Why can’t I edit the hosts file, even as Administrator?

Bud I March 18, 2014
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[Ed: this is a follow-on from How can I enable the built-in Administrator account in Windows 7?]

I have enabled the hidden Administrator user. However, if I log on as Administrator, use Notepad to revise
/Windows/System32/Drivers/Etc/Hosts and try to save it, I still get an error message saying I don’t have the authority to save that file. What is the next step?

  1. Marvin Hollander
    March 26, 2014 at 6:36 pm

    Can you delete the file? If you can, please do so. Then make a new hosts file. then you should be able to edit the file.

  2. Adam C
    March 19, 2014 at 2:32 am

    Jan F's answer should get you squared away but, I think that there is a much simpler way to accomplish this.

    1st. Run your text editor of choice as administrator (do the right-click, run as admin dance)
    2nd. Open your hosts file should be in here: "%systemroot%system32driversetc"
    3rd. Modify to your hearts desire, don't forget to save...

    I just tried this successfully with np++ and notepad.

    • Jan F
      March 19, 2014 at 5:14 pm

      That's interesting tho – I didn't recommend this method as np++ wouldn't show the "etc" folder and notepad.exe wouldn't show the contents of the "etc" folder on my end.

      oh well, it's Windows, right?

    • Adam C
      March 19, 2014 at 8:38 pm

      Jan F, does np++ work if you type the whole path into the open file dialogue? Also with notepad.exe what I had to do was change the option that limited the results to just .txt files. Sorry to beat a dead horse, but I was just curious.

  3. Jan F
    March 18, 2014 at 7:50 pm

    You shouldn't have to do any of it:
    - enabling and logging in as the administrator
    - modify the security settings (permissions) on the file or the parent folder
    - modify the UAC setting

    And I also suggest not to do any of it. The hosts files is affected by multiple security options. It's a protected system file, it's a hidden system file and it can only be modified by the administrator.

    The easiest method to modify it:
    copy the hosts file to your desktop, modify it with your preferred editor
    drag&drop your modified version into the original location and confirm to overwrite it

    option 2, right-click on your Desktop, select New > Shortcut
    copy and paste the following line into the location field:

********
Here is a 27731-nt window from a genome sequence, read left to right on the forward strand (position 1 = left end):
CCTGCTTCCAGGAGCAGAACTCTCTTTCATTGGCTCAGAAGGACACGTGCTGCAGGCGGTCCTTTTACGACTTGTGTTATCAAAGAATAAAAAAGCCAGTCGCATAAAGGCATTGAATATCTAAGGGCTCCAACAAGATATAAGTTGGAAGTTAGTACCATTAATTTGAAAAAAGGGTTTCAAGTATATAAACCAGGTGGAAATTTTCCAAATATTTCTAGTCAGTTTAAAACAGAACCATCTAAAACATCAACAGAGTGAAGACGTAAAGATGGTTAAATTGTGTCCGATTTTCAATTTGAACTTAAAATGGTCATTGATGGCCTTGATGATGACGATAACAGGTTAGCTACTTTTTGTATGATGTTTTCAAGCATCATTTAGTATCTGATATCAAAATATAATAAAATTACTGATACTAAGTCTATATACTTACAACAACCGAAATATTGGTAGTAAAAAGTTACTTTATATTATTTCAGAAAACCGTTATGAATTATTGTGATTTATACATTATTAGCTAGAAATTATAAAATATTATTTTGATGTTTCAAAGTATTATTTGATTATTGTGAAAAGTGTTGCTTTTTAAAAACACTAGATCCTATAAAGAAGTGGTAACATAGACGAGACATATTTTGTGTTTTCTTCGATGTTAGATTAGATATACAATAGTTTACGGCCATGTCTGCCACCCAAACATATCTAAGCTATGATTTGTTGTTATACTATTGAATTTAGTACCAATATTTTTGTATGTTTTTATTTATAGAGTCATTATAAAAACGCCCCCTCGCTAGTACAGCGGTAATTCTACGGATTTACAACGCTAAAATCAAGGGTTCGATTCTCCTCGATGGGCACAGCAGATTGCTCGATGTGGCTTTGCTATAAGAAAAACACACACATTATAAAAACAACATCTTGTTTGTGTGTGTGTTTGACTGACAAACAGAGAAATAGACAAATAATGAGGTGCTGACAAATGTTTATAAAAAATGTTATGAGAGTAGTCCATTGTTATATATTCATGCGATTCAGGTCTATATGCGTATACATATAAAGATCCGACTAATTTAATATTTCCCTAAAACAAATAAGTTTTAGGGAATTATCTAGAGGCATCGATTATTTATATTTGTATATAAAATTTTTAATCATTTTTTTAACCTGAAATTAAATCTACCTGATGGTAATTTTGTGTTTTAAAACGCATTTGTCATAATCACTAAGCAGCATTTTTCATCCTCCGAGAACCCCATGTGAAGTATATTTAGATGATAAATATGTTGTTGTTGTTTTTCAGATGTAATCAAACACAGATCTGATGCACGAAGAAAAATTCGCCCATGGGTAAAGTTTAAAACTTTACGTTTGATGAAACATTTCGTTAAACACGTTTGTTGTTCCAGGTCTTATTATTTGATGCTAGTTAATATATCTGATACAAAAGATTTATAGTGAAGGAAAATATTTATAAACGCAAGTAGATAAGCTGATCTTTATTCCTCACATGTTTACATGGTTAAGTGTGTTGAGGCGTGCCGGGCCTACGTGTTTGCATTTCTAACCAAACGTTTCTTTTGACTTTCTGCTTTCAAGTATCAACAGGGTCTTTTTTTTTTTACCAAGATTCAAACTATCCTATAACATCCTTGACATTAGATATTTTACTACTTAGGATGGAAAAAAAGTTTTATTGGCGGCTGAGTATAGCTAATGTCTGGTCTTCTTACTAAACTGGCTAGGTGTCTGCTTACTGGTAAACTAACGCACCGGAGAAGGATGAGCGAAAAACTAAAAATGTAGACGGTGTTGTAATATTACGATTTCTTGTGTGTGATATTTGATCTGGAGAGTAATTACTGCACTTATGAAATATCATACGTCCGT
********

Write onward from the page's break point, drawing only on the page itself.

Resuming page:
C:WindowsSystem32notepad.exe "C:WindowsSystem32driversetchosts"
    now when you want to modify the hosts file right-click and "Run as administrator" on this new shortcut

    • Jan F
      March 18, 2014 at 7:54 pm

      Oops, it is of course not a hidden system file but it's parent folder is system protected and only modifiable by administrative accounts.

    • Bud I
      March 19, 2014 at 4:00 am

      Jan F. - Thanks! You broke the dam wide open. I have successfully updated the hosts file. I now notice Adam C's suggestion appears even easier.

      Thanks to all of you for pulling me out of this quagmire of system/security code.

  4. Bud I
    March 18, 2014 at 3:43 pm

    Dark Cloud!! ! I was hoping that would do it, but NO.

    Both the Read Only and the Hidden boxes were clear. The Administrators has all permissions checked except Special.

    • Hovsep A
      March 18, 2014 at 4:14 pm

      maybe your antimalware solution is doing this problem, disable it for a while in order to see if this will let you to edit hosts file.

      try to boot to safe mode and see if you can edit hosts file.

      can be UAC problem, disable it for dew minutes.

  5. Oron J
    March 18, 2014 at 12:58 pm

    Open the ...etc folder, right click on the hosts file and choose properties. Check that the file is not read-only (if it is, untick the option), then click on the /Security tab and check what permissions are in place. As an administrator, you should be able to change the permissions if necessary (just be carefull not to remove your own permissions!).

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